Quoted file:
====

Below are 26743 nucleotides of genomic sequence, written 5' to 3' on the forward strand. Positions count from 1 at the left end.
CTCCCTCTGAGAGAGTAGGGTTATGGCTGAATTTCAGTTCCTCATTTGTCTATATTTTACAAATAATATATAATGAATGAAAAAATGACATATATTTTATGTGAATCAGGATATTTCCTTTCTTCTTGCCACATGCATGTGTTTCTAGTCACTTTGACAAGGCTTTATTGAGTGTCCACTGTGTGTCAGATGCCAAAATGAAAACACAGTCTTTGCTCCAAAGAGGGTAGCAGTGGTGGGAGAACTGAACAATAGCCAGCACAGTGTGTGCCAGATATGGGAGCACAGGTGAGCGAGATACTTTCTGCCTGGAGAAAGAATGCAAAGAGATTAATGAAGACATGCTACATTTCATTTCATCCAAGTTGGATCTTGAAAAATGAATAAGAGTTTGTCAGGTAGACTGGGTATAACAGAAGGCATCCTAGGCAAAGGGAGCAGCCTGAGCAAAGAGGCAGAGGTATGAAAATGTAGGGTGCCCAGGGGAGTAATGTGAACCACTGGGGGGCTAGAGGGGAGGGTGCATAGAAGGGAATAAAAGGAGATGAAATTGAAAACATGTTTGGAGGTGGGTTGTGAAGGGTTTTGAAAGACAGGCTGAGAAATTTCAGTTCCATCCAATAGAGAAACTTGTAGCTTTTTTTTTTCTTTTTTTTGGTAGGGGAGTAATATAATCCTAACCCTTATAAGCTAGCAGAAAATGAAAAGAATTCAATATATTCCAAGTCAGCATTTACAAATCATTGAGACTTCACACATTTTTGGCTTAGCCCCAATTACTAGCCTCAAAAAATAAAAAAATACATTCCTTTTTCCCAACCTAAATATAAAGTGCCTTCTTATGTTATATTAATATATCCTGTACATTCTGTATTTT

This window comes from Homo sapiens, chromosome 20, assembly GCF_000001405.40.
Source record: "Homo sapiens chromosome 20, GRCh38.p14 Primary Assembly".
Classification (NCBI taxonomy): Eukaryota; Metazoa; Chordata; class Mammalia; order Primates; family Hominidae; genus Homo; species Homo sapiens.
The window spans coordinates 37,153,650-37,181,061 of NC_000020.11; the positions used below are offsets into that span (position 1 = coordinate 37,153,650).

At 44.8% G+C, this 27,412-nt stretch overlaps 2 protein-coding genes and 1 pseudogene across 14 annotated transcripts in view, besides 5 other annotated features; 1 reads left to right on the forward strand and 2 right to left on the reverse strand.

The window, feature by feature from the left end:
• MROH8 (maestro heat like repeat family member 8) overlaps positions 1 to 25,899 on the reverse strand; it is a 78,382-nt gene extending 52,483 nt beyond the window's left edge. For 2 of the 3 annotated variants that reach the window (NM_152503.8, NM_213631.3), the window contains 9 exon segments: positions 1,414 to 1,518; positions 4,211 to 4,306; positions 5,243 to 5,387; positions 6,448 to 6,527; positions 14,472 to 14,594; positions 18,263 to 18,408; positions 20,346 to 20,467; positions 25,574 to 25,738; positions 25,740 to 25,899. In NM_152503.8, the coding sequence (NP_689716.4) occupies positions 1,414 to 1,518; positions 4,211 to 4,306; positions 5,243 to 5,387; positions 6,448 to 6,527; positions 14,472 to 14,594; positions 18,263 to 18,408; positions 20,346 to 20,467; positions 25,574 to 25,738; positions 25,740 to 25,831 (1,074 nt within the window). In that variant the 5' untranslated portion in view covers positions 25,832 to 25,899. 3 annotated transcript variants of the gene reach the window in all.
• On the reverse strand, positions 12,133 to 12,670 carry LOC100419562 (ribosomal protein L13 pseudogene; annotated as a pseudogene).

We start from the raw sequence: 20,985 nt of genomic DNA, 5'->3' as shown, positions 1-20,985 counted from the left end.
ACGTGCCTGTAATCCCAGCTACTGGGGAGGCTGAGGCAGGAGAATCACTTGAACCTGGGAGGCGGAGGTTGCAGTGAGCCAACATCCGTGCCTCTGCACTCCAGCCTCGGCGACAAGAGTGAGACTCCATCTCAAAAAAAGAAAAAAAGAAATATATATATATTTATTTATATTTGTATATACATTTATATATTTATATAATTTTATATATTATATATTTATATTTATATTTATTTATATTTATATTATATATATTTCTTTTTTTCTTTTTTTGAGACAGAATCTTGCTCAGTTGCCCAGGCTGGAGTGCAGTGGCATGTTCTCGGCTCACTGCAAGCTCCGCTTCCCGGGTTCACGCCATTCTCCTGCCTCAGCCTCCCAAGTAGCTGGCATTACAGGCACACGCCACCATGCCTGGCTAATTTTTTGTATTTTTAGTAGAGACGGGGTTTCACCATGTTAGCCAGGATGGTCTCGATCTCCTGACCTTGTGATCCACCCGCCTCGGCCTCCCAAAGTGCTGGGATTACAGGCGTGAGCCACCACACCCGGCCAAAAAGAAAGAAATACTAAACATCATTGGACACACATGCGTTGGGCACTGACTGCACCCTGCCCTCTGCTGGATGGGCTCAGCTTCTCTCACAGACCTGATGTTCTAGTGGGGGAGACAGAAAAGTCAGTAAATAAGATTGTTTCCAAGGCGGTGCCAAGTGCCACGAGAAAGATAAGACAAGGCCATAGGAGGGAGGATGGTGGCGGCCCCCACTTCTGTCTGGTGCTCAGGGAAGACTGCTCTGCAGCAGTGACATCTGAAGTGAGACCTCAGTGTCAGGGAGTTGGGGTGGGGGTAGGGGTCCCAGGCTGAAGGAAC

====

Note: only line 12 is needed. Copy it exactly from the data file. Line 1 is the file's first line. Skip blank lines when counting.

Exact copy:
ACGTGCCTGTAATCCCAGCTACTGGGGAGGCTGAGGCAGGAGAATCACTTGAACCTGGGAGGCGGAGGTTGCAGTGAGCCAACATCCGTGCCTCTGCACTCCAGCCTCGGCGACAAGAGTGAGACTCCATCTCAAAAAAAGAAAAAAAGAAATATATATATATTTATTTATATTTGTATATACATTTATATATTTATATAATTTTATATATTATATATTTATATTTATATTTATTTATATTTATATTATATATATTTCTTTTTTTCTTTTTTTGAGACAGAATCTTGCTCAGTTGCCCAGGCTGGAGTGCAGTGGCATGTTCTCGGCTCACTGCAAGCTCCGCTTCCCGGGTTCACGCCATTCTCCTGCCTCAGCCTCCCAAGTAGCTGGCATTACAGGCACACGCCACCATGCCTGGCTAATTTTTTGTATTTTTAGTAGAGACGGGGTTTCACCATGTTAGCCAGGATGGTCTCGATCTCCTGACCTTGTGATCCACCCGCCTCGGCCTCCCAAAGTGCTGGGATTACAGGCGTGAGCCACCACACCCGGCCAAAAAGAAAGAAATACTAAACATCATTGGACACACATGCGTTGGGCACTGACTGCACCCTGCCCTCTGCTGGATGGGCTCAGCTTCTCTCACAGACCTGATGTTCTAGTGGGGGAGACAGAAAAGTCAGTAAATAAGATTGTTTCCAAGGCGGTGCCAAGTGCCACGAGAAAGATAAGACAAGGCCATAGGAGGGAGGATGGTGGCGGCCCCCACTTCTGTCTGGTGCTCAGGGAAGACTGCTCTGCAGCAGTGACATCTGAAGTGAGACCTCAGTGTCAGGGAGTTGGGGTGGGGGTAGGGGTCCCAGGCTGAAGGAAC